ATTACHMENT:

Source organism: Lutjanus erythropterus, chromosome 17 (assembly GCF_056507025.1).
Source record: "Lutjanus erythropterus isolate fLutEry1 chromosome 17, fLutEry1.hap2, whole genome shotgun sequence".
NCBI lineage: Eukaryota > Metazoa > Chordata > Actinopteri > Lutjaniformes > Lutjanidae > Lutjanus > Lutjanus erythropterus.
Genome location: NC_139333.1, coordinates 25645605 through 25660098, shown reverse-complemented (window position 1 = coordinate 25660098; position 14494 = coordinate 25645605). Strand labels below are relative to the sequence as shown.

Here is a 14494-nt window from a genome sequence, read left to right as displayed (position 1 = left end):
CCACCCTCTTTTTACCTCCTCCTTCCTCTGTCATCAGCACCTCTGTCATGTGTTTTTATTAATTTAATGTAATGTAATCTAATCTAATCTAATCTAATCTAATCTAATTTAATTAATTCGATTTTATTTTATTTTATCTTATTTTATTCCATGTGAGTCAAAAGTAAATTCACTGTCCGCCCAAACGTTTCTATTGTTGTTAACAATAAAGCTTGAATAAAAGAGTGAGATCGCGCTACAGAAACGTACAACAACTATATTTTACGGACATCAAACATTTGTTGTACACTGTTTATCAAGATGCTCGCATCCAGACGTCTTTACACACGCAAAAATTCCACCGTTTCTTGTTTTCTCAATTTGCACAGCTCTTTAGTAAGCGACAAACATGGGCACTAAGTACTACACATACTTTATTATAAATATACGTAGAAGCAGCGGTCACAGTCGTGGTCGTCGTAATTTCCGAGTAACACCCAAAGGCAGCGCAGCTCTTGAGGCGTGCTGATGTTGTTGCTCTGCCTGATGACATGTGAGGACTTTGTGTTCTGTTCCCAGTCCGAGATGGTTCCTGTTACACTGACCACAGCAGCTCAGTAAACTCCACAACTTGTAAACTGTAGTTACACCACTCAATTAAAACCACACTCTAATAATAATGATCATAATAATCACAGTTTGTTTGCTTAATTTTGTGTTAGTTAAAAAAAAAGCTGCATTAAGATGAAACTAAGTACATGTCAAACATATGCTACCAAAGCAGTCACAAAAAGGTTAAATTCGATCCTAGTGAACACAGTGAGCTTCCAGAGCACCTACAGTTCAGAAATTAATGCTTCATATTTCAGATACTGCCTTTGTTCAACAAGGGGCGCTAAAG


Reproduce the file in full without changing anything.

Source organism: Lutjanus erythropterus, chromosome 17 (assembly GCF_056507025.1).
Source record: "Lutjanus erythropterus isolate fLutEry1 chromosome 17, fLutEry1.hap2, whole genome shotgun sequence".
NCBI lineage: Eukaryota > Metazoa > Chordata > Actinopteri > Lutjaniformes > Lutjanidae > Lutjanus > Lutjanus erythropterus.
Genome location: NC_139333.1, coordinates 25645605 through 25660098, shown reverse-complemented (window position 1 = coordinate 25660098; position 14494 = coordinate 25645605). Strand labels below are relative to the sequence as shown.

Here is a 14494-nt window from a genome sequence, read left to right as displayed (position 1 = left end):
CCACCCTCTTTTTACCTCCTCCTTCCTCTGTCATCAGCACCTCTGTCATGTGTTTTTATTAATTTAATGTAATGTAATCTAATCTAATCTAATCTAATCTAATCTAATTTAATTAATTCGATTTTATTTTATTTTATCTTATTTTATTCCATGTGAGTCAAAAGTAAATTCACTGTCCGCCCAAACGTTTCTATTGTTGTTAACAATAAAGCTTGAATAAAAGAGTGAGATCGCGCTACAGAAACGTACAACAACTATATTTTACGGACATCAAACATTTGTTGTACACTGTTTATCAAGATGCTCGCATCCAGACGTCTTTACACACGCAAAAATTCCACCGTTTCTTGTTTTCTCAATTTGCACAGCTCTTTAGTAAGCGACAAACATGGGCACTAAGTACTACACATACTTTATTATAAATATACGTAGAAGCAGCGGTCACAGTCGTGGTCGTCGTAATTTCCGAGTAACACCCAAAGGCAGCGCAGCTCTTGAGGCGTGCTGATGTTGTTGCTCTGCCTGATGACATGTGAGGACTTTGTGTTCTGTTCCCAGTCCGAGATGGTTCCTGTTACACTGACCACAGCAGCTCAGTAAACTCCACAACTTGTAAACTGTAGTTACACCACTCAATTAAAACCACACTCTAATAATAATGATCATAATAATCACAGTTTGTTTGCTTAATTTTGTGTTAGTTAAAAAAAAAGCTGCATTAAGATGAAACTAAGTACATGTCAAACATATGCTACCAAAGCAGTCACAAAAAGGTTAAATTCGATCCTAGTGAACACAGTGAGCTTCCAGAGCACCTACAGTTCAGAAATTAATGCTTCATATTTCAGATACTGCCTTTGTTCAACAAGGGGCGCTAAAG